Visible Banking: initial comments on Bank of America small business community site


A couple of hours ago, I found out on finextra the recent announcement from Bank of America:Bank of America launches small business community site.

As you know, I am always very enthusiastic when a bank launches an innovative service leveraging web 2.0 features such as blogging or social networking.

In the last couple of months, I discovered and reviewed many web 2.0 initiatives such as:
Join2Grow – Fortis initiative in the social networking space (I invite you to check my interview of Catherine Ossemerct, Head of Media-Channels)
pickuradvisor – ING innovative blogging platform launched first in India then in Hong-Kong – Today, I met with the Head of Brand at Barclaycard to talk about the blogging/social networking site they recently launched to support their new onepulse card in London. I have scheduled with him a video interview next week.

BoA launches an online community for SMB to Learn, Connect & Share
In that case, BoA’s goal is to create a trusted online community for SMB. It is an excellent way to try a new, and fairly inexpensive, communication channel with their key market. Moreover, it will produce great learnings for their Experiential Marketing team.

So first of all, my congratulations to Mark Hogan, President of small business banking for Bank of America, and to his team for this excellent initiative.
Mark, I am very keen to get in touch with you. I would like to interview you or someone from your team asap and find out more about your initiative in the online community space.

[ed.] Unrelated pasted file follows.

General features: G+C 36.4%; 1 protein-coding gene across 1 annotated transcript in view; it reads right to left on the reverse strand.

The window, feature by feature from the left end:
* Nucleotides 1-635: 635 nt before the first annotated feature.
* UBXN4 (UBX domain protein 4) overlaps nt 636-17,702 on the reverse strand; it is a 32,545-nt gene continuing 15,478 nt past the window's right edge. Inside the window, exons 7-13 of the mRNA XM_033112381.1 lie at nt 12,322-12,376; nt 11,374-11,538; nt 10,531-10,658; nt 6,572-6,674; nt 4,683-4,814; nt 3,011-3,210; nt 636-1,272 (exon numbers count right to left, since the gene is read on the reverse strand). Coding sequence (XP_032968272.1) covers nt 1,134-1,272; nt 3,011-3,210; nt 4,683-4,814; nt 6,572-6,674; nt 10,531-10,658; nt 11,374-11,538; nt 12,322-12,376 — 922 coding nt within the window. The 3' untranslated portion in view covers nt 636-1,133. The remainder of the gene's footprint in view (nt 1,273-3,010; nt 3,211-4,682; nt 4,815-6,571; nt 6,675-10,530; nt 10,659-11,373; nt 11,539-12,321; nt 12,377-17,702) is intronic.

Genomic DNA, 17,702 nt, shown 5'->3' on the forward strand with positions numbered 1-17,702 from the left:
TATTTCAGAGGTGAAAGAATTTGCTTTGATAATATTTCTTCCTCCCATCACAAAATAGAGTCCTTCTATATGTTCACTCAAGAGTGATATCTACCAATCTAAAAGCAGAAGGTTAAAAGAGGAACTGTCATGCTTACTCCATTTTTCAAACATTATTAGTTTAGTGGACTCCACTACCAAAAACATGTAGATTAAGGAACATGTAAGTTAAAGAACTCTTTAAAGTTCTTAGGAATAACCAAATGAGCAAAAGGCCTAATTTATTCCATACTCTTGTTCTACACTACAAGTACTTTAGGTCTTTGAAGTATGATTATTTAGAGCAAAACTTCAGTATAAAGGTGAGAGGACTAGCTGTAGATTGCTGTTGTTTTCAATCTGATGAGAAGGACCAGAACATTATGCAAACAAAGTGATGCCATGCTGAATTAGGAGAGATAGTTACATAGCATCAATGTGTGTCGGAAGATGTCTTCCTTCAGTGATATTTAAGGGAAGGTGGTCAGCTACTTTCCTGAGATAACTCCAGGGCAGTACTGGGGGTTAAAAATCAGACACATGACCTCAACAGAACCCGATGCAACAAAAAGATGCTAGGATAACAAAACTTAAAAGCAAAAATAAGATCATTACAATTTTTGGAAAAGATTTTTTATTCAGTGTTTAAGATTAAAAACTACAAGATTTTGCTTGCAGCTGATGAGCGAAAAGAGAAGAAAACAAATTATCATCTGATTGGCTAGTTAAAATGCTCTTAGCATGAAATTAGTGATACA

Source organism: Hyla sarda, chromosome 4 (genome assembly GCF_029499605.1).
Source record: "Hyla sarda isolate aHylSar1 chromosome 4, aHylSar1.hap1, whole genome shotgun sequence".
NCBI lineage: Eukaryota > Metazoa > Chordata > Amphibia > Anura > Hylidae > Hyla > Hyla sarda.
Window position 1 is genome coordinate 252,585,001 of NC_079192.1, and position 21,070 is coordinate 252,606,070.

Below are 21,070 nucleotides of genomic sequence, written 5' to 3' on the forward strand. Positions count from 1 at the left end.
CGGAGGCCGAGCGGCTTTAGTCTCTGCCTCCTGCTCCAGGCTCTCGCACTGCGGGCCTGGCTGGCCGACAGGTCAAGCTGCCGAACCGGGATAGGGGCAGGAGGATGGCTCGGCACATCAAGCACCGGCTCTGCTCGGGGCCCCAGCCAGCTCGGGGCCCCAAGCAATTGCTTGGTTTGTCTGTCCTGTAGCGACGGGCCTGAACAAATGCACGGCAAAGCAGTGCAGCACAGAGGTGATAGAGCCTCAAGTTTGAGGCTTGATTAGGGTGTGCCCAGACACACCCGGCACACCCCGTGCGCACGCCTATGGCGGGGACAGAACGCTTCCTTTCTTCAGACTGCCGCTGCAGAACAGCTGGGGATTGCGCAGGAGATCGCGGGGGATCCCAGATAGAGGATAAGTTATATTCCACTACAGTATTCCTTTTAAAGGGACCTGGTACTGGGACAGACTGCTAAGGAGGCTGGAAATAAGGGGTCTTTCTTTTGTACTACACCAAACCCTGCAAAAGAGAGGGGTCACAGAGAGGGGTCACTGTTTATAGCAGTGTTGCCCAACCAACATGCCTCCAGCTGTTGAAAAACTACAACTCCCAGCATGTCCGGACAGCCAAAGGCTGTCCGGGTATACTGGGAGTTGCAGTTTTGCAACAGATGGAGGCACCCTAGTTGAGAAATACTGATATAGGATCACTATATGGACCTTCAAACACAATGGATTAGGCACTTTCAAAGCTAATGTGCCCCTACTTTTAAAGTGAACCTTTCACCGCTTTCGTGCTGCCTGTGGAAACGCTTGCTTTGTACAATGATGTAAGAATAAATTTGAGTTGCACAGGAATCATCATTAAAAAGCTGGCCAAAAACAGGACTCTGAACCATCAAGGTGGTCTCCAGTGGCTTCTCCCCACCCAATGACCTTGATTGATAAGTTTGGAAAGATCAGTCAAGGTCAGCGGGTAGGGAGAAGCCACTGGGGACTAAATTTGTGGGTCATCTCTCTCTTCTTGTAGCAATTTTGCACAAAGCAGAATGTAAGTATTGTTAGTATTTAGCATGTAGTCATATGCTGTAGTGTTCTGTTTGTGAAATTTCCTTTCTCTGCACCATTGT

UGC: a potential threat, but what a great opportunity for banks
Usually, User Generated Content is perceived more as a high risk (brand damage) than a great opportunity. Indeed if you do it right, you can not only win back angry customers but occasionally you will even turn them into your best brand ambassadors.

In the web 2.0 era, your client expectations have changed: they won’t hesitate to express themselves online, and they want you to show that you listen to them and prove that you care. You need to respond to them.

Even very negative comments are useful as long as you respond and explain the reasons behind your (unpopular) decisions. You may even have to admit your mistakes. People will understand. Honesty pays.
You will create trusted, stronger, relationships with your clients.
Please check my interview with Fergus Hampton, CEO of Millward Brown Precis.

My initial comments
Today (10th October 2007), I have spent an hour on the small business online community platform. Please find below my initial comments.

This initiative sits in the social networking space. It is a good platform, BoA successfully leveraged Web 2.0 features (like blogging, tagging and rss feeds) Overall, the interface is intuitive and it has a lot to offer. There seems to be a lot of activity on the site which counts several active members. And it feels like you are part of a community.

Can’t you build your own network and contact directly other members?
But in this first release even if as a registered member you can post, comment or review articles and find other members, it looks like you can’t really create a network of contacts nor directly contact the other members via the platform.

For instance, I couldn’t find any security settings which would let me display my details on my profile.